Duponchelia fovealis - pronouncing it is just the start of the battle
The moth has a broad host range and can affect crops such as begonia, gerbera, cyclamen, anthurium, kalanchoe , poinsettia, and rose as well as many other crops, including aquatic plants, corn and greenhouse vegetables such as peppers. The caterpillar stage of this pest likes moist conditions and lives low down in the plant, close to the soil line, feeding on the base of stems and the crown. In some crops such as roses, it will feed primarily on crop debris such as fallen leaves.
The adult moth is greyish brown and about 10-12 mm long. It has a long slender abdomen upturned almost at right angles at the tip. It flies mainly at night, although it is also easily disturbed in the day. In these situations it makes short erratic flights, before settling down again in the crop. The caterpillars are cream to brown coloured, 20-30 mm long when fully developed, and often spin webbing in and around the base of the plants. The larvae spin a cocoon in which to pupate, incorporating bits of soil and other debris which make them difficult to detect. The life cycle from egg to adult takes 6-8 weeks depending on the temperature.
The economic importance of these pests is twofold. Firstly, they can cause considerable damage to plants by feeding on leaves, crowns and stems, and also by boring into the stems of some plants. In vegetables such as peppers, they can also bore into the fruit. In some crops such as roses however, a large population can survive on plant debris without causing significant crop damage. Secondly, and probably more importantly, the presence of the moth can lead to trade restrictions for any crops grown for export to the US. Duponchelia is not established in North America and is listed as a pest of quarantine significance. It has been intercepted on many occasions on plant material entering the US from The Netherlands, most often on greenhouse peppers, resulting in the rejection or destruction of the shipment. The same fate would await any interceptions from Canada. The implications for the individual grower and for the industry as a whole could be devastating.
Fortunately for the three growers in Ontario found to be infested, an agreement was reached that allowed each of them to continue harvesting and shipping product provided that certain conditions of crop management were met. These conditions of sanitation, inspection and harvesting were designed to eliminate the risk of moving any Duponchelia life stages out of the greenhouse with the shipped product. At the same time, control measures were put in place to eradicate the pest.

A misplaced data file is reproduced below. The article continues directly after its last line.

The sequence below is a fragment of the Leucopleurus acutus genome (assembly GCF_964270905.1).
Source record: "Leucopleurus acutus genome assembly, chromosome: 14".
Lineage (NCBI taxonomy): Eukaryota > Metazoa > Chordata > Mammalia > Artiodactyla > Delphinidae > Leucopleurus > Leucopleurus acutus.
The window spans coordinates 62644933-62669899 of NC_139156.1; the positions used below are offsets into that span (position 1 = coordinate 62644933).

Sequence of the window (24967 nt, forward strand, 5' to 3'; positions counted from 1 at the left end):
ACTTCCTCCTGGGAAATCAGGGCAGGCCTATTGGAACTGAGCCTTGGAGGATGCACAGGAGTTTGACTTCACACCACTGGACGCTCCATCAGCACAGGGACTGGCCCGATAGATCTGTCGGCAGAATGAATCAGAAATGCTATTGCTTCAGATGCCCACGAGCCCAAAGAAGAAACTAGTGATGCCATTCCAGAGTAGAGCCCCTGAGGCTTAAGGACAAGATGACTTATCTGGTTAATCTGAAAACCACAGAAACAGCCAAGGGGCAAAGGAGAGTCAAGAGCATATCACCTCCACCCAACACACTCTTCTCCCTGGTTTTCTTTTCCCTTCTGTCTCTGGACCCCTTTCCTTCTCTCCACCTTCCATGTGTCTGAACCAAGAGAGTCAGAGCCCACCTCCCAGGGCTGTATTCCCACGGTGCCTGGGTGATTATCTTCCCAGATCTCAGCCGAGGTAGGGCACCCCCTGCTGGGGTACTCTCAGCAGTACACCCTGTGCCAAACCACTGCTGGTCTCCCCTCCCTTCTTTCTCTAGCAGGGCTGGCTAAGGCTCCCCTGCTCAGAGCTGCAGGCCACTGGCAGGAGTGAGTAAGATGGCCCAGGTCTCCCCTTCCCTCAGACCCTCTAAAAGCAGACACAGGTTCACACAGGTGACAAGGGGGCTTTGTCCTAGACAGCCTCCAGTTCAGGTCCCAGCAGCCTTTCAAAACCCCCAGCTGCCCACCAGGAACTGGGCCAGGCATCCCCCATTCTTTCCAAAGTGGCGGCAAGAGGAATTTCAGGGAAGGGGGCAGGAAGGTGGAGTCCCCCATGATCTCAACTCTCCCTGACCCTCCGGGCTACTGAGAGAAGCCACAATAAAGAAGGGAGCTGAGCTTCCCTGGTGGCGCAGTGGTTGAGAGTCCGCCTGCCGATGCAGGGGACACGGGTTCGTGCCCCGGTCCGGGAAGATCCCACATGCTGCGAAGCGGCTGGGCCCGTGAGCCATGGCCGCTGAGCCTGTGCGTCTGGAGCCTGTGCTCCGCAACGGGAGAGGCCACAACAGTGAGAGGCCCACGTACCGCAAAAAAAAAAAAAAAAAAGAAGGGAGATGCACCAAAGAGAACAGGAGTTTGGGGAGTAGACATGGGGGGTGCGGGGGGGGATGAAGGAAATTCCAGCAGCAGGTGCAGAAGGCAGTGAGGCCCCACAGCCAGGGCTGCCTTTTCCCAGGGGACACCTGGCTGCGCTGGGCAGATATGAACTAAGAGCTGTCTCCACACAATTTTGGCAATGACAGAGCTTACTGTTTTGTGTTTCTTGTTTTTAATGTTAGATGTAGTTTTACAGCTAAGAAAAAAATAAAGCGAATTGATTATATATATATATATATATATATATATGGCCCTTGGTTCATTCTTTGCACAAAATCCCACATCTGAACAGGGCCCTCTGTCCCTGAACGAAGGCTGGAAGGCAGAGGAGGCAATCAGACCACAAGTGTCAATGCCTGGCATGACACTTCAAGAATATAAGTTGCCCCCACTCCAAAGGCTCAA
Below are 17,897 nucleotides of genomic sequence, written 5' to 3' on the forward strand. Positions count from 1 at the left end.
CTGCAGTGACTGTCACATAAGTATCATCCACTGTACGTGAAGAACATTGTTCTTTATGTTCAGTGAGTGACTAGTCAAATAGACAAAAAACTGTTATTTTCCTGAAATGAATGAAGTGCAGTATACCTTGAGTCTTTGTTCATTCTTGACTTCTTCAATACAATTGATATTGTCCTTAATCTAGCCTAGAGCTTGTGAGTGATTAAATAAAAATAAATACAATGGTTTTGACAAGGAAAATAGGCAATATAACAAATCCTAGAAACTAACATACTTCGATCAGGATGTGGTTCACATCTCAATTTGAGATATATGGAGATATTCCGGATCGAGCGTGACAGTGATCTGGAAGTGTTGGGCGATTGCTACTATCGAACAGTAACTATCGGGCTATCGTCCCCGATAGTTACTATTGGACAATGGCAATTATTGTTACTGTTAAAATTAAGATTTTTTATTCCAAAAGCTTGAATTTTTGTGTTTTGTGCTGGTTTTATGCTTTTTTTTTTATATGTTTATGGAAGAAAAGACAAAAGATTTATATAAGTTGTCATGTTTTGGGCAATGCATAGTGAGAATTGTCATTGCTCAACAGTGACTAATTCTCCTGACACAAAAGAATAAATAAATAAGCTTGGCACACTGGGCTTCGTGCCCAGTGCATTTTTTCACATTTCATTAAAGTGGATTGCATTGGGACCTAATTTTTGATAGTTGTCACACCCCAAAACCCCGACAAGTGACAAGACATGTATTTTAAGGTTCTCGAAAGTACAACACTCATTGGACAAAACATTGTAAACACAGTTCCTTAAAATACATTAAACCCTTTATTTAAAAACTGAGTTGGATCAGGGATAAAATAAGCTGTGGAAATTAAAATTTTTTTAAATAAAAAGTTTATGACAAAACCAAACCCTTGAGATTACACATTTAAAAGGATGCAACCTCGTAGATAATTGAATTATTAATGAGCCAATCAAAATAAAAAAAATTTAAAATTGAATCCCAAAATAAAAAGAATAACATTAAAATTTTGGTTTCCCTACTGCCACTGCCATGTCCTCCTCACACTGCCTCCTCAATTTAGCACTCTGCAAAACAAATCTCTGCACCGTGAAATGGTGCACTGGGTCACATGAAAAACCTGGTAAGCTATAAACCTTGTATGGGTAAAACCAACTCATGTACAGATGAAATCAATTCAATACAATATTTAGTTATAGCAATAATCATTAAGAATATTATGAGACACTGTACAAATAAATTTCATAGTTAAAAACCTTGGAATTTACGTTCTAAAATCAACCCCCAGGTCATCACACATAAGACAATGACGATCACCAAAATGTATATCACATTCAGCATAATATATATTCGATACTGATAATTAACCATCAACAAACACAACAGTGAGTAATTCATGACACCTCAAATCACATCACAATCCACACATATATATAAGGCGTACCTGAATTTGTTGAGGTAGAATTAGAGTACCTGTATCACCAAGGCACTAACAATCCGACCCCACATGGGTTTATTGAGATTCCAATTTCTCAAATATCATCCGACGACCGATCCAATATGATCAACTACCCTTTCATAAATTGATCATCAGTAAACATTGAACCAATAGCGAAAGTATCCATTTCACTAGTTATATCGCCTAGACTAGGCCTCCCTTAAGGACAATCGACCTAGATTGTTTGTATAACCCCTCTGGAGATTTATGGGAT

So what are the control options? Needless to say, when a new pest is found in Canada for the first time, there are unlikely to be any pesticides specifically registered for its control. In this type of situation where rapid registration of pesticides is needed, a process called Emergency Use registration comes into play. The PMRA working cooperatively with the Canadian Food Inspection Agency (CFIA), the Ontario provincial government (OMAFRA), and industry (Flowers Canada) expanded the labels of three existing products in a time period of 2-3 months. DDVP (dichlorvos) smoke fumigators and Pounce (permethrin) are now registered for the control of adult Duponchelia moths and Dipel (Bacillus thuringiensis) is registered for control of the caterpillars. For anyone aware of how long a normal pesticide registration takes, this is an excellent example of industry/government cooperation. The affected growers are currently in the process of an eradication program which is being monitored by CFIA.
There may be some growers who are considering preventative spraying for Duponchelia using the above pesticides. There are a couple of points to bear in mind. Firstly, excessive and unnecessary spraying can lead to greater potential for worker health and exposure issues, and with disruption of biocontrol or IPM programs. Secondly, if Duponchelia is present or suspected and a control program is not carried out under CFIA direction, then it will be difficult to know if eradication is achieved. A grower may think he has eradicated a population only to find later that a residual population re-emerges as a major problem.
It is important for growers to understand that they have an obligation to report any suspected findings of Duponchelia to CFIA. Although the implications for the individual grower may be serious, there may be even greater implications for the industry as a whole if the pest becomes established. Timely reporting of new introductions allows us the best opportunity to eradicate. Unfortunately, given the nature of the ornamentals industry and the widespread movement of plant material around the world, introduction of new pests and diseases is inevitable from time to time. This is just the latest in a long line of introduced pests and diseases that the industry has had to deal with, and almost certainly it won't be the last.
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